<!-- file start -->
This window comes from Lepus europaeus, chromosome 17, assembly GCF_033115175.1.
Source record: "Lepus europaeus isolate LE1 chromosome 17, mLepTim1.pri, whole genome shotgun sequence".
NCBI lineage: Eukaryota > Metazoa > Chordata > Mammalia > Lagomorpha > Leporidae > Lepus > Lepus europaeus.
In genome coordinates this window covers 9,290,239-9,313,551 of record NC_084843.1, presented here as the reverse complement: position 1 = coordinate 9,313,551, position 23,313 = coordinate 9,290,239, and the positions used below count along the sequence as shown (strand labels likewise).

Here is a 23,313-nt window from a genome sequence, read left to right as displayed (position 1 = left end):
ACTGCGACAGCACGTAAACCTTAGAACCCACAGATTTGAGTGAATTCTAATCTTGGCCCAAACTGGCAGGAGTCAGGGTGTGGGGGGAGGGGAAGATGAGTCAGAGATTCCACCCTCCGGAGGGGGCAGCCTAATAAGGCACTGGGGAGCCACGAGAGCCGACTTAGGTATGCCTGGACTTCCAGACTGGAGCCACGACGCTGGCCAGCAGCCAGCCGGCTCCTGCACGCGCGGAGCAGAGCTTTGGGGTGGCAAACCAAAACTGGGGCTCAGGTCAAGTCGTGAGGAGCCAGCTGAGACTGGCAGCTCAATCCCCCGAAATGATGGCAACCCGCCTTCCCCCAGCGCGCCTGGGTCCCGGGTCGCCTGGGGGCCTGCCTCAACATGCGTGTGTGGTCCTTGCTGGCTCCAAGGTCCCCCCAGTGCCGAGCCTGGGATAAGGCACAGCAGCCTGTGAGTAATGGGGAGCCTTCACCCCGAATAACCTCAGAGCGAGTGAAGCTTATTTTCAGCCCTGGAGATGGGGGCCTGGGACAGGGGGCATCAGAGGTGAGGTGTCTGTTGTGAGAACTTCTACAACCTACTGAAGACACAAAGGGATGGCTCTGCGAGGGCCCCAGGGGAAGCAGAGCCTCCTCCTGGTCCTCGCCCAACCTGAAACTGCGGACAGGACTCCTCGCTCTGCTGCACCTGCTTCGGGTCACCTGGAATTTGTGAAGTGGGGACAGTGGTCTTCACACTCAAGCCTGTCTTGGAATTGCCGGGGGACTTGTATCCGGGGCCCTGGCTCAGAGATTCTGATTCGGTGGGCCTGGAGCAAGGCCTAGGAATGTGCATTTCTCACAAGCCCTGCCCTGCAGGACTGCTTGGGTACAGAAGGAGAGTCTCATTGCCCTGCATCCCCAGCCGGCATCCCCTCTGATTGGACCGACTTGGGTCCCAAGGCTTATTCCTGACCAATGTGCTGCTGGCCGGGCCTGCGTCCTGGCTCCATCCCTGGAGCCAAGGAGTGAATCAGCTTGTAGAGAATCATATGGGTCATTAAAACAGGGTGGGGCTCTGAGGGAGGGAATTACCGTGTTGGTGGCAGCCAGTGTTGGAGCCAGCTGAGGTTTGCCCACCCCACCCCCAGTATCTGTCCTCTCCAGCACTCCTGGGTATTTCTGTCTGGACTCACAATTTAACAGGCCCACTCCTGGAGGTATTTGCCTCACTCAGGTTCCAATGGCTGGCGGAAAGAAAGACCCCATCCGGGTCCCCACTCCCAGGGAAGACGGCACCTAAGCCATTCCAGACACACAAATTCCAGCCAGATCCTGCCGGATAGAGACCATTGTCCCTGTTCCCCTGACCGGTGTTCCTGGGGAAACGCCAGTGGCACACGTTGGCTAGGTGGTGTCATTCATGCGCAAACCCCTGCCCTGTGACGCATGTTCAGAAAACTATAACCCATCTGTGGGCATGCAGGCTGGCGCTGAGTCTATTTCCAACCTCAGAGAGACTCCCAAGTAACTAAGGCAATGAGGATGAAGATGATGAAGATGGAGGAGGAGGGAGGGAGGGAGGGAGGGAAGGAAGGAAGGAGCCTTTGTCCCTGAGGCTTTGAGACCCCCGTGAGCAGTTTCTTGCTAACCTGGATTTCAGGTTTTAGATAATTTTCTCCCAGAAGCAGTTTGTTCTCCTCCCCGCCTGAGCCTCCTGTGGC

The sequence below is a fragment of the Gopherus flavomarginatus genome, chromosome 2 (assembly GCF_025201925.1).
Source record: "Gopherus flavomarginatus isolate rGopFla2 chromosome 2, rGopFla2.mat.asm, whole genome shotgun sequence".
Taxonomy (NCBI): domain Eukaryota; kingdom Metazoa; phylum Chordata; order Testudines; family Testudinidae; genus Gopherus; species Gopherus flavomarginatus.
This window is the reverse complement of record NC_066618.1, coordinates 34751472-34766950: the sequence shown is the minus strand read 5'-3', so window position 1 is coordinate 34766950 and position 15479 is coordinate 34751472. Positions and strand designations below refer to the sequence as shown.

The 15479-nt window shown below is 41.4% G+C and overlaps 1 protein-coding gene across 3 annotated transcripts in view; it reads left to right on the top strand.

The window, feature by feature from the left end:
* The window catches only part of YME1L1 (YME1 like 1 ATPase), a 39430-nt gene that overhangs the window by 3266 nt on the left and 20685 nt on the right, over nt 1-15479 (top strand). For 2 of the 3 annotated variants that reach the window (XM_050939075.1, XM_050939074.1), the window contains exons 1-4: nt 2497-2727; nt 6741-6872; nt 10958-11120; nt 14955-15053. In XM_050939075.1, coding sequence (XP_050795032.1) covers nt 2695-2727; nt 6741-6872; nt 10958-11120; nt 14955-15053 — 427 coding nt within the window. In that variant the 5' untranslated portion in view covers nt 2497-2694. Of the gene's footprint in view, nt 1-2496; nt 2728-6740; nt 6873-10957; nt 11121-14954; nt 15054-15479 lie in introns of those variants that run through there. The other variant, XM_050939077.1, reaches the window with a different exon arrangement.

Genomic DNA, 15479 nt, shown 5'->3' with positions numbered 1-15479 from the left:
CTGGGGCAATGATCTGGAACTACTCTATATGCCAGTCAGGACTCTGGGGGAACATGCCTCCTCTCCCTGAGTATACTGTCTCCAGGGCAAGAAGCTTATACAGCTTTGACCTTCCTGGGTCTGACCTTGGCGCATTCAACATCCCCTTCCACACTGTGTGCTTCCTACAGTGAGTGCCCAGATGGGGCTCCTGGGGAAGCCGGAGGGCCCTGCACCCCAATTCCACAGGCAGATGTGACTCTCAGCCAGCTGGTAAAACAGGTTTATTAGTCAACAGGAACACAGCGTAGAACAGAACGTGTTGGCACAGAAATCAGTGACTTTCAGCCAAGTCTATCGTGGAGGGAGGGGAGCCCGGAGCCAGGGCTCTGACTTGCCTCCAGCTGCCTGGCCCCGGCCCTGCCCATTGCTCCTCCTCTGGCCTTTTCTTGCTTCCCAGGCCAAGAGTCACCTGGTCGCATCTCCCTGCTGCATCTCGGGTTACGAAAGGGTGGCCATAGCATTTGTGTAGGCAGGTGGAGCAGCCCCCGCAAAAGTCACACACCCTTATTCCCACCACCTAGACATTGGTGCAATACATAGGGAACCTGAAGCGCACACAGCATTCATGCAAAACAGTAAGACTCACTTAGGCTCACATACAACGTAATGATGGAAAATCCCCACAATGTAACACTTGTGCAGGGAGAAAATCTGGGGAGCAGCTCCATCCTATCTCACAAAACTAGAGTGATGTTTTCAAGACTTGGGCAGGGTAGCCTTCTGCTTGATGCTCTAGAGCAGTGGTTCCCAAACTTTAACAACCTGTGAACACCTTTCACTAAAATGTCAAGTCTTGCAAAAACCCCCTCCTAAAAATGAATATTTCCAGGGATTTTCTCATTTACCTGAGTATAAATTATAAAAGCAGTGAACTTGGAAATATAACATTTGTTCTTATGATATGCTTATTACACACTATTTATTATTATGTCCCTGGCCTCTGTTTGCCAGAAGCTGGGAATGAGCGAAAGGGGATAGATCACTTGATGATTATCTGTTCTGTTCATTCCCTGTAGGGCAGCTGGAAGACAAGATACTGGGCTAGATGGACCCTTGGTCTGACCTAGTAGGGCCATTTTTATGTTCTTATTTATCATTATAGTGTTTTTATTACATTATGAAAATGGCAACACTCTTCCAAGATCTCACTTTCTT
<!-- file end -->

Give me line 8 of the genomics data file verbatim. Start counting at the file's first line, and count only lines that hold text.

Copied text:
Source record: "Gopherus flavomarginatus isolate rGopFla2 chromosome 2, rGopFla2.mat.asm, whole genome shotgun sequence".